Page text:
HOUSTON, TEXAS — The U.S. Supreme Court handed down a unanimous decision Monday for the case Evenwel v. Abbott. The ruling denied two Texas voters’ requests to perform legislative redistricting measures that would have reduced the political clout of urban, non-citizen dominant areas of the state. Noncitizens, felons and minors will continue to be accounted for when political boundaries are drawn in the foreseeable future.
Sue Evenwel and Edward Pfenninger argued that traditional methods of drawing districts created an equal protection concern that “diluted” the votes of rural Texans where greater percentages of U.S. citizens constitute senate districts, compared to those found in Houston or Dallas. Had the plaintiffs prevailed, future Texas districts could have been drawn based on citizen voting age population (CVAP) or registered voter totals only, a potential boon for more conservative parts of the state.
Justice Ruth Bader Ginsburg wrote that “constitutional history, precedent, and practice reveal the infirmity of the [plaintiffs’] claim,” ruling that total voting age populations (TVAP) will continue to be used at the individual states’ discretion.
The central matter of the case concerning how “one-person, one-vote” is best defined and fulfilled via legislative redistricting remains an open question since the 1960s and even in the aftermath of Evenwel. The plaintiffs were unsuccessful in pushing the court to select a preferred method of apportionment, let alone depart from longstanding precedent. Justice Clarence Thomas noted in a separate concurrence that the “Court has never provided a sound basis” for the principle, nor should the Judiciary change the trend now: “the Constitution leaves the choice to the people alone.”
Texas-focused voters’ rights organizations and litigators see an enduring benefit within the ruling.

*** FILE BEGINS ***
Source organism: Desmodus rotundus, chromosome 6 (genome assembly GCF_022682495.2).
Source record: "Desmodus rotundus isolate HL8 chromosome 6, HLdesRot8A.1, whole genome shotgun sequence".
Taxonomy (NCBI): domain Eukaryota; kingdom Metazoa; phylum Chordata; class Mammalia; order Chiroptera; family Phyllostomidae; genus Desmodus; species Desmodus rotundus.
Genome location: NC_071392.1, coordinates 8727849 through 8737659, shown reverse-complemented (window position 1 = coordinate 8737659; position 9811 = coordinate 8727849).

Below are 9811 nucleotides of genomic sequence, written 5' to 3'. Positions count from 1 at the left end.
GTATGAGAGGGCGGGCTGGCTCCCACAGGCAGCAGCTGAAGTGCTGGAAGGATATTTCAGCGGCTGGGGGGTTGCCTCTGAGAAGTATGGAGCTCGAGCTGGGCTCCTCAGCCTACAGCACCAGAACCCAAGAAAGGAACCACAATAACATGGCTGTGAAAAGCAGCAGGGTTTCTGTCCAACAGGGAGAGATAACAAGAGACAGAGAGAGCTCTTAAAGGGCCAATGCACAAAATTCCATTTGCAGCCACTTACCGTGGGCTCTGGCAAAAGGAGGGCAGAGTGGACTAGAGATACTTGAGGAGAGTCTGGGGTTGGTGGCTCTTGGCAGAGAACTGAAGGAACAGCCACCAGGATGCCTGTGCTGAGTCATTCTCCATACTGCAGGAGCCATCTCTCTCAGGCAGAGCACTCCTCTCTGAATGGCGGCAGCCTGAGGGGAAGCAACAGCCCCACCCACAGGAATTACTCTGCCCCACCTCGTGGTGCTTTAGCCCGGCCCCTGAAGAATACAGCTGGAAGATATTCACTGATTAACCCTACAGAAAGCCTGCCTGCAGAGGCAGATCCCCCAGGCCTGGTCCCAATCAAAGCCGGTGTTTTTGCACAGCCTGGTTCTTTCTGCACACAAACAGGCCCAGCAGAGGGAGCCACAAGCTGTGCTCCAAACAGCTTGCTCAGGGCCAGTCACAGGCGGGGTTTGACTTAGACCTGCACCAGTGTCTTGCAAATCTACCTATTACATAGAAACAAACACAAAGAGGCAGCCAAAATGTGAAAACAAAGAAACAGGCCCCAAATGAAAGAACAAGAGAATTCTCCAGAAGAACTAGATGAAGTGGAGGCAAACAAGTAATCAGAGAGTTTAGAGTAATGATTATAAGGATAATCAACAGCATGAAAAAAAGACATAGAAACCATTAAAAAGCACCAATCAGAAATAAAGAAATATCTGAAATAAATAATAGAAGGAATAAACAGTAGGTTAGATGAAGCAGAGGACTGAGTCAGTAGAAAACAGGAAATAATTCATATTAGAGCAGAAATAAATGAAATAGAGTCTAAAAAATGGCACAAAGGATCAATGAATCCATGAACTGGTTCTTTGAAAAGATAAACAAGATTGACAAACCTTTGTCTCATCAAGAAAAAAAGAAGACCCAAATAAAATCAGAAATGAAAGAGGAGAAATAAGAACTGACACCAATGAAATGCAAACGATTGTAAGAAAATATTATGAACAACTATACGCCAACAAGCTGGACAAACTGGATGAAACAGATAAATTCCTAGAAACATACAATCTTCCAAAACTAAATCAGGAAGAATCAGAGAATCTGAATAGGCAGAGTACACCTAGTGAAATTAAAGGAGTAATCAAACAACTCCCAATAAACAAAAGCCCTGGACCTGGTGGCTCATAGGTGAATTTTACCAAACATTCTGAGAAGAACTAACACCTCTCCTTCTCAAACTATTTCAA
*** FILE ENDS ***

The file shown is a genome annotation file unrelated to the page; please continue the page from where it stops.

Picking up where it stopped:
“The plaintiffs were right to open this door,” Houston-based True the Vote Founder Catherine Engelbrecht said. “Too many are working to extend voting rights to noncitizens purely for political purposes. The Court has offered a roadmap for engaged voters to stand up for their voices — it’s on us to protect ourselves. Complacency is not an option.”
General Counsel for the Public Interest Legal Foundation and former Justice Department attorney J. Christian Adams saw a similar lesson.
“The good news out of today is that nothing changes. States can decide on their own to end the practice of subsidizing illegal alien political power in legislative bodies,” Adams told Breitbart Texas.
The case demonstrated an apparent ideological cleavage as amicus briefs began to pile up in the docket. Center-right organizations like as the American Civil Rights Union, Cato Institute, Judicial Watch, Eagle Forum and others lined up for the plaintiffs. Common Cause, the Democratic National Committee, the NAACP-LDF and many more supported the State of Texas.
Logan Churchwell is a founding member of the Breitbart Texas team and serves as Communications Director for True the Vote.